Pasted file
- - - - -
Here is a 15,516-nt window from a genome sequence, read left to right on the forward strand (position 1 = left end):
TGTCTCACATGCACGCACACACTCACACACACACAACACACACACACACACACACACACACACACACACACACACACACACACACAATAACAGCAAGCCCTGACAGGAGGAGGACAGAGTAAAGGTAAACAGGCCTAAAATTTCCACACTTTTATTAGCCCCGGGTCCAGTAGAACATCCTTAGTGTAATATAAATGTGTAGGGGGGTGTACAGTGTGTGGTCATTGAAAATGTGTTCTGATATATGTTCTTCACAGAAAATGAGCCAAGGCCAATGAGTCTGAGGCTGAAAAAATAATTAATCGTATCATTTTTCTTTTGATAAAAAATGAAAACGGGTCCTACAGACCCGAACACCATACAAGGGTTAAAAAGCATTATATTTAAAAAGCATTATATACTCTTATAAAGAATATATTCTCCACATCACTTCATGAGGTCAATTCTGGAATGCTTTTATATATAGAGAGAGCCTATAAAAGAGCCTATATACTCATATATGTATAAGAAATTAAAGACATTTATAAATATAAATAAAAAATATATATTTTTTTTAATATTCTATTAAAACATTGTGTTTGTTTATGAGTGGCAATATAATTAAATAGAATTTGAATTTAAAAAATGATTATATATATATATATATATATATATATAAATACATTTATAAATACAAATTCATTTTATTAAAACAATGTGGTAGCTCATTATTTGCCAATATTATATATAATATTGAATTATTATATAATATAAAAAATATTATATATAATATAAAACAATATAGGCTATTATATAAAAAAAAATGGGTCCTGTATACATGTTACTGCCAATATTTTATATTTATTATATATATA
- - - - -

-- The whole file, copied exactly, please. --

Here is a 15,516-nt window from a genome sequence, read left to right on the forward strand (position 1 = left end):
TGTCTCACATGCACGCACACACTCACACACACACAACACACACACACACACACACACACACACACACACACACACACACACACACAATAACAGCAAGCCCTGACAGGAGGAGGACAGAGTAAAGGTAAACAGGCCTAAAATTTCCACACTTTTATTAGCCCCGGGTCCAGTAGAACATCCTTAGTGTAATATAAATGTGTAGGGGGGTGTACAGTGTGTGGTCATTGAAAATGTGTTCTGATATATGTTCTTCACAGAAAATGAGCCAAGGCCAATGAGTCTGAGGCTGAAAAAATAATTAATCGTATCATTTTTCTTTTGATAAAAAATGAAAACGGGTCCTACAGACCCGAACACCATACAAGGGTTAAAAAGCATTATATTTAAAAAGCATTATATACTCTTATAAAGAATATATTCTCCACATCACTTCATGAGGTCAATTCTGGAATGCTTTTATATATAGAGAGAGCCTATAAAAGAGCCTATATACTCATATATGTATAAGAAATTAAAGACATTTATAAATATAAATAAAAAATATATATTTTTTTTAATATTCTATTAAAACATTGTGTTTGTTTATGAGTGGCAATATAATTAAATAGAATTTGAATTTAAAAAATGATTATATATATATATATATATATATATATAAATACATTTATAAATACAAATTCATTTTATTAAAACAATGTGGTAGCTCATTATTTGCCAATATTATATATAATATTGAATTATTATATAATATAAAAAATATTATATATAATATAAAACAATATAGGCTATTATATAAAAAAAAATGGGTCCTGTATACATGTTACTGCCAATATTTTATATTTATTATATATATA